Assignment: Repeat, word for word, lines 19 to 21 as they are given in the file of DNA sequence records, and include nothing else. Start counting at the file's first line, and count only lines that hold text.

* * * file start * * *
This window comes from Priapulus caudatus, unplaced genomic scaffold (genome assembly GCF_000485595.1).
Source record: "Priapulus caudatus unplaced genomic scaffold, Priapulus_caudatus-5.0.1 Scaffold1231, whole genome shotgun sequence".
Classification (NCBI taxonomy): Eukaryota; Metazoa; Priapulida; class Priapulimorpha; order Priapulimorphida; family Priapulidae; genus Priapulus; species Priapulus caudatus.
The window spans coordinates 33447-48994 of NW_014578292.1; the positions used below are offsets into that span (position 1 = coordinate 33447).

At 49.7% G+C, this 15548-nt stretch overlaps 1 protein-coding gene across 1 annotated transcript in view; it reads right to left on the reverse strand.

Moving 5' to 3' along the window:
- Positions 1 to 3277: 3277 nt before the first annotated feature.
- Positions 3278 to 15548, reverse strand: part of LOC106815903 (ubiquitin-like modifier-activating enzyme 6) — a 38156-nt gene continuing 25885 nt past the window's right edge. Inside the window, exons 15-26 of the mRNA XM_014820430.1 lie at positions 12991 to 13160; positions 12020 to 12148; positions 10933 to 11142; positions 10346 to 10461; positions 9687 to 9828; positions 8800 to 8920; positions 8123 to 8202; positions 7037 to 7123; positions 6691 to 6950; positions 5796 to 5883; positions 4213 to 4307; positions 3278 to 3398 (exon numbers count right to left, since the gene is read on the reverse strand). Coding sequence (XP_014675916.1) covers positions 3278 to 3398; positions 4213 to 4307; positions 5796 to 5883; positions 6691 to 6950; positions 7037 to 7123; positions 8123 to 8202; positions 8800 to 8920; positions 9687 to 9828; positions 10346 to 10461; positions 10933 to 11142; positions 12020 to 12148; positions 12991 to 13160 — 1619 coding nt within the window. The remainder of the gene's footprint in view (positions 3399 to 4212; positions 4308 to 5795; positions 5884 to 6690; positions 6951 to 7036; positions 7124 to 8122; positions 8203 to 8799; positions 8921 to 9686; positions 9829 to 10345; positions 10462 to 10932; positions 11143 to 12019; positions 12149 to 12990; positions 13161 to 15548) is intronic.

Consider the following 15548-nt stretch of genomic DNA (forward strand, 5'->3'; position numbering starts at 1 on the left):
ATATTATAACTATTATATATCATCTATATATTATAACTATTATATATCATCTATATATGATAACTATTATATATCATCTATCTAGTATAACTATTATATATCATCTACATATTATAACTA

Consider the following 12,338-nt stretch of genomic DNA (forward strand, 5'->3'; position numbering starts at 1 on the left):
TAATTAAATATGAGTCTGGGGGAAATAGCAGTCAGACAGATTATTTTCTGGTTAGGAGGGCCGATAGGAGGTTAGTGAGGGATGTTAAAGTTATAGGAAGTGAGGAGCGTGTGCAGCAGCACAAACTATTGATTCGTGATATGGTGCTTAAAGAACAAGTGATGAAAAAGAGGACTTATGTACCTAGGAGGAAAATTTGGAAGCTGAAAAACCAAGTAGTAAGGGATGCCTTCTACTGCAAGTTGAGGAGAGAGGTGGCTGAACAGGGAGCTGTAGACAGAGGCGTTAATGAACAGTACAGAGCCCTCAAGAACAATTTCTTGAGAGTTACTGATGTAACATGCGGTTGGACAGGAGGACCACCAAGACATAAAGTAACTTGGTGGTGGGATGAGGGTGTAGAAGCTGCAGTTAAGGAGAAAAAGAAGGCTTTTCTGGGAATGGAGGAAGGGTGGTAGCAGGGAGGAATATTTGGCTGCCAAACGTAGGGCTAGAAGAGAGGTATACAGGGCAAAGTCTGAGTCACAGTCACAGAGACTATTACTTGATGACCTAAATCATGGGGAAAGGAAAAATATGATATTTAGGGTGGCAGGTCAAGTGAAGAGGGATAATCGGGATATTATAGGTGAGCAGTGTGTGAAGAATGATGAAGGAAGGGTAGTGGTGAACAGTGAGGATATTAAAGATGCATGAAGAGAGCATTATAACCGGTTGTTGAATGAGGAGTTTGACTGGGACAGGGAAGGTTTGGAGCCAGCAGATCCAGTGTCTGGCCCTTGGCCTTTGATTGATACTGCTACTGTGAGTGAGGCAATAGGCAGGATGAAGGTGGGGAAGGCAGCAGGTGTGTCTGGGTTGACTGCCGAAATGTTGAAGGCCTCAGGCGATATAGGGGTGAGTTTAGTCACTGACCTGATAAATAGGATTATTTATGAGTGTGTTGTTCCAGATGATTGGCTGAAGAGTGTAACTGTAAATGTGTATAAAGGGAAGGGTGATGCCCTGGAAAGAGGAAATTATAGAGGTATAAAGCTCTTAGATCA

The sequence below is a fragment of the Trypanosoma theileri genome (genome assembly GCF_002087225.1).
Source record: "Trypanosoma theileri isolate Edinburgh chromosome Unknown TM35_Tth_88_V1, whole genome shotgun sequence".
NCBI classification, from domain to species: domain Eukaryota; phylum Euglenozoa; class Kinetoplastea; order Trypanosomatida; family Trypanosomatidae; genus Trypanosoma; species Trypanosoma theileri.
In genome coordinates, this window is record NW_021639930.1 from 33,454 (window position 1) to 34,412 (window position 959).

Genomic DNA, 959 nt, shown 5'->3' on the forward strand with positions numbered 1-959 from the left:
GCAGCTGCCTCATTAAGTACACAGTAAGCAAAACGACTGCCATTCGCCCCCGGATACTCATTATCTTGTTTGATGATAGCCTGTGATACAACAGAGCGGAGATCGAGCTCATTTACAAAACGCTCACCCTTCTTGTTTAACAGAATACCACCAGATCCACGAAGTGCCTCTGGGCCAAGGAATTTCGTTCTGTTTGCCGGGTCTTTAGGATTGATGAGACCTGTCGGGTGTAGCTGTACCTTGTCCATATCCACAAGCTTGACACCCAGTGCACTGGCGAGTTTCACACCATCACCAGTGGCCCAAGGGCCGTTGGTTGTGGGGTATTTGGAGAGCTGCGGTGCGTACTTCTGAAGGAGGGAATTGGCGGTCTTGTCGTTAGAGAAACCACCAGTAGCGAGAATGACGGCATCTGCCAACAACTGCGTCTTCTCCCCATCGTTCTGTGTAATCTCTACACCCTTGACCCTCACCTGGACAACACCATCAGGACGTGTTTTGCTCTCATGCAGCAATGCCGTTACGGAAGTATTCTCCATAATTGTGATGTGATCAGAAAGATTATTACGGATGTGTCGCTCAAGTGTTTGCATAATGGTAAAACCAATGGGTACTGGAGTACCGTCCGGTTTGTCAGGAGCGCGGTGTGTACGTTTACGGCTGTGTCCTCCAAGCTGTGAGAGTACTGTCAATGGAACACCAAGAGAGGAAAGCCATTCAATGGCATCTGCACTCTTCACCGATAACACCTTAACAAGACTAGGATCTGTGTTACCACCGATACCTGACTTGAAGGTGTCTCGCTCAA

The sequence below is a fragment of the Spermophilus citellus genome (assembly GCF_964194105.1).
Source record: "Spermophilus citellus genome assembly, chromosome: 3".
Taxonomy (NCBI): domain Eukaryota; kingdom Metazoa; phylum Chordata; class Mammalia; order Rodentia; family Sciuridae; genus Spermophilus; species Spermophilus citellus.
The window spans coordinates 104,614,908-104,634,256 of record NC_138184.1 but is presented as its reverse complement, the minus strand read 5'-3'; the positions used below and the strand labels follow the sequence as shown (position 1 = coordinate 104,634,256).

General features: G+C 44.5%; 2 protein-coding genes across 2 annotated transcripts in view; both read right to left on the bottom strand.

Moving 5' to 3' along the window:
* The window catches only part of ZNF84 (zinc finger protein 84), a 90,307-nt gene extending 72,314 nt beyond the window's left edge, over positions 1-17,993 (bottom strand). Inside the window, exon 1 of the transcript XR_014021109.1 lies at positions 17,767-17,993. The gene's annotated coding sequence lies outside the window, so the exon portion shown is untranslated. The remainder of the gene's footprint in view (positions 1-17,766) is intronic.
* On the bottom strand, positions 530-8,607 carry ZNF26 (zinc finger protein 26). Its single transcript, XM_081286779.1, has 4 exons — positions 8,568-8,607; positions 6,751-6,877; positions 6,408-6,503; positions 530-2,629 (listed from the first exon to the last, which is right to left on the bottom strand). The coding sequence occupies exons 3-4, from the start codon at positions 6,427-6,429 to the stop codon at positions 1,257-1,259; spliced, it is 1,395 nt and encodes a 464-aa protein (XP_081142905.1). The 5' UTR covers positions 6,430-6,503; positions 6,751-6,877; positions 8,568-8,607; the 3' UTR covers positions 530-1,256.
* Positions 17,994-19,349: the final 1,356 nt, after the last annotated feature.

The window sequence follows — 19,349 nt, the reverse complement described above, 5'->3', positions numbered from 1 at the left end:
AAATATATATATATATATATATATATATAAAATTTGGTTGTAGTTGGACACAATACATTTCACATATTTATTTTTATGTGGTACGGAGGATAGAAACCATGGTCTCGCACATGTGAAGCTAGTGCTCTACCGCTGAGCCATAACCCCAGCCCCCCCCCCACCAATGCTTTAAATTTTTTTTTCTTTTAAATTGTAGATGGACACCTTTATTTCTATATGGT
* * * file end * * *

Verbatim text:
The sequence below is a fragment of the Spermophilus citellus genome (assembly GCF_964194105.1).
Source record: "Spermophilus citellus genome assembly, chromosome: 3".
Taxonomy (NCBI): domain Eukaryota; kingdom Metazoa; phylum Chordata; class Mammalia; order Rodentia; family Sciuridae; genus Spermophilus; species Spermophilus citellus.